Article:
Do me a favor. Open up Google Earth and go to Hamtramck, Michigan. (Go ahead — if you're working, it's still basically the holidays, so your boss won't mind a quick diversion.)
Notice the tightly packed rows of homes. Now go south past the GM plant to Poletown. Notice the immense space, the only occasional batch of houses, the vast emptiness. Zooming in to both places tells even more of the story: Hamtramck is a viable community, Poletown is not.
What happened? Well, lots of things. But the obvious difference maker is that in Hamtramck, as most of its original population of Polish immigrants moved on, new immigrants moved in. In Poletown, residents moved on and nobody replaced them, so it died.
Michigan Radio had a story this week about the state's population growth in the past decade. We did grow, but only slightly and not nearly at the rate of most other states. This is a problem. As the article states:
"Population determines Michigan’s political representation in Congress (the state is virtually guaranteed to lose another U.S. House seat after the next census), the amount of federal dollars the state gets for vital services, and leaves the state with an aging workforce and a dwindling number of working-age adults to support them and drive the state’s economy."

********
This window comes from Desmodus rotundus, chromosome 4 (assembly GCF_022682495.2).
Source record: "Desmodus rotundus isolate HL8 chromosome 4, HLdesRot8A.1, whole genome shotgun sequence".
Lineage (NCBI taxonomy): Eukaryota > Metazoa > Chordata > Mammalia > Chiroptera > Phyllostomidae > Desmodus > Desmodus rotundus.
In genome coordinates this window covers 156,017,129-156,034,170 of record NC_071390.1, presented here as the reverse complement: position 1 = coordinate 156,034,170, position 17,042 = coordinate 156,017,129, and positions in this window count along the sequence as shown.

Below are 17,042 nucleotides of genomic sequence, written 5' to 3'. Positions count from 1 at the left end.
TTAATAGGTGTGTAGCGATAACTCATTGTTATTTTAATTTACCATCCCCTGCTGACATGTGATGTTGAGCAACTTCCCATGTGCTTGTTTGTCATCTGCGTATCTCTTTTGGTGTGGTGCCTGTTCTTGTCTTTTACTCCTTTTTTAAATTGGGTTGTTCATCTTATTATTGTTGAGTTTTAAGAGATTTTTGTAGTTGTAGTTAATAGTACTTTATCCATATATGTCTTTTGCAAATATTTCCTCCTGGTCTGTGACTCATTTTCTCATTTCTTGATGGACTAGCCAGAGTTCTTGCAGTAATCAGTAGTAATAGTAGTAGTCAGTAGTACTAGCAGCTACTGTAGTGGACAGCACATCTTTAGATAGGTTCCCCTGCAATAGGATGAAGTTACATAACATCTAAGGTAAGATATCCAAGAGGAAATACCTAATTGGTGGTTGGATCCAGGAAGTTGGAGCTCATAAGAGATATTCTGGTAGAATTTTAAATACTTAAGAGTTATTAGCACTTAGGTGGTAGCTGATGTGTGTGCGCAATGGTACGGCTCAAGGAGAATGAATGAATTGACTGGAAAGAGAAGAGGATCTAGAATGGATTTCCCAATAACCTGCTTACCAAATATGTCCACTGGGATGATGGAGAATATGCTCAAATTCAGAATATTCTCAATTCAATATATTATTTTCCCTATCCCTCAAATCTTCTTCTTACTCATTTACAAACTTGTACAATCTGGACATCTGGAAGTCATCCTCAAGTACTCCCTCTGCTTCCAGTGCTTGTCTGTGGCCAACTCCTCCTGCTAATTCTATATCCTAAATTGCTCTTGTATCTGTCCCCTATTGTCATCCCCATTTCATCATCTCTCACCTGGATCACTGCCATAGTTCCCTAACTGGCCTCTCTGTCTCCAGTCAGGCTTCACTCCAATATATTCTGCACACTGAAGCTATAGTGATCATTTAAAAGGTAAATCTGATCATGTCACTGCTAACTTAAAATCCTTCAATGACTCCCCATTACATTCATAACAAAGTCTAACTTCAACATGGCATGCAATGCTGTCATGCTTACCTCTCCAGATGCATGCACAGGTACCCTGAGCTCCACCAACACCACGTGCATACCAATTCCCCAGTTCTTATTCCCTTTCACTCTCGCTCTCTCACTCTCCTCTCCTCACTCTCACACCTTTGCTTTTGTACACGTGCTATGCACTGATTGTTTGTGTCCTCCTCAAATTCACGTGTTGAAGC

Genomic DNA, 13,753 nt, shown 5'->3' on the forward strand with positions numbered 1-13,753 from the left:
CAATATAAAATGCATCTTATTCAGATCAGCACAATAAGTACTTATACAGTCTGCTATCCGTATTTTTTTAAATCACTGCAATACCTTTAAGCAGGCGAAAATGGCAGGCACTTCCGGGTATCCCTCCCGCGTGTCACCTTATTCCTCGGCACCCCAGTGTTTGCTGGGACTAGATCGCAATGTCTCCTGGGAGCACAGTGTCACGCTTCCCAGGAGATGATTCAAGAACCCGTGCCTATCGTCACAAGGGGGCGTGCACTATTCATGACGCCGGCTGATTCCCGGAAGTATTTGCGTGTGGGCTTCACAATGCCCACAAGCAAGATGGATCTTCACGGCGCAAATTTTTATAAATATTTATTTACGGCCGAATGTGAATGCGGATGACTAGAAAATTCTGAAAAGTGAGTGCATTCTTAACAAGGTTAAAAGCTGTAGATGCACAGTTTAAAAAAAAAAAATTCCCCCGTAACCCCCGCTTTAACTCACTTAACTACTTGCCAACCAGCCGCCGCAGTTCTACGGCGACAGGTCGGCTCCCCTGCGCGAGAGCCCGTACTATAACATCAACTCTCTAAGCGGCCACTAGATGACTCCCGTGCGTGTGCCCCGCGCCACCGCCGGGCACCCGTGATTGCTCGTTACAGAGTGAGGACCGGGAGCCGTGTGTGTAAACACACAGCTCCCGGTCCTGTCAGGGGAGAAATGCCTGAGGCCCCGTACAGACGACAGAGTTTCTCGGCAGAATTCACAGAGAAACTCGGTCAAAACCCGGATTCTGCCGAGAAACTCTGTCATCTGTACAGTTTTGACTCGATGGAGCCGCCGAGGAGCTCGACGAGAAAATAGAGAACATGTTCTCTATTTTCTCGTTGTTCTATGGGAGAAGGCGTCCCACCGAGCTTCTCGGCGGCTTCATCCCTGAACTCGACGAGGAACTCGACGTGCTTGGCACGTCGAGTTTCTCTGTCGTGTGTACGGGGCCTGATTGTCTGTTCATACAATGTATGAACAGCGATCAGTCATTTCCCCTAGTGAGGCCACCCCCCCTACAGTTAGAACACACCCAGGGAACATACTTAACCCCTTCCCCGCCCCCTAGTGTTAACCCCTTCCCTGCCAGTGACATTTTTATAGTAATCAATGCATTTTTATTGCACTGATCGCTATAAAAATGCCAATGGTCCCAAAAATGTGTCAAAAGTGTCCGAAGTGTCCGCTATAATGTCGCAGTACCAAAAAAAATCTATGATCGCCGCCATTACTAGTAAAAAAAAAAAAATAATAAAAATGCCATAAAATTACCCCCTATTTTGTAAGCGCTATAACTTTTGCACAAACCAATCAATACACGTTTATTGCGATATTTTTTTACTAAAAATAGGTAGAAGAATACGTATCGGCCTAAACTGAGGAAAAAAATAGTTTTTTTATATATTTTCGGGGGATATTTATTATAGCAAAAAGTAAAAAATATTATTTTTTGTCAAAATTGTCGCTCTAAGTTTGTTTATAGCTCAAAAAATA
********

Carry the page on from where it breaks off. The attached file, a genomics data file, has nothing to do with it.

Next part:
Now of course it's an oversimplification to say immigration is the sole solution. But a brief look at Michigan history will tell you that immigration has paid our state exponential dividends, despite immigrants themselves often being feared and scapegoated. We have the opportunity in this first year of the new decade to reconsider the benefits of encouraging immigration.
John Auchter is a freelance political cartoonist. His views are his own and do not necessarily reflect those of Michigan Radio, its management, or its license holder, the University of Michigan.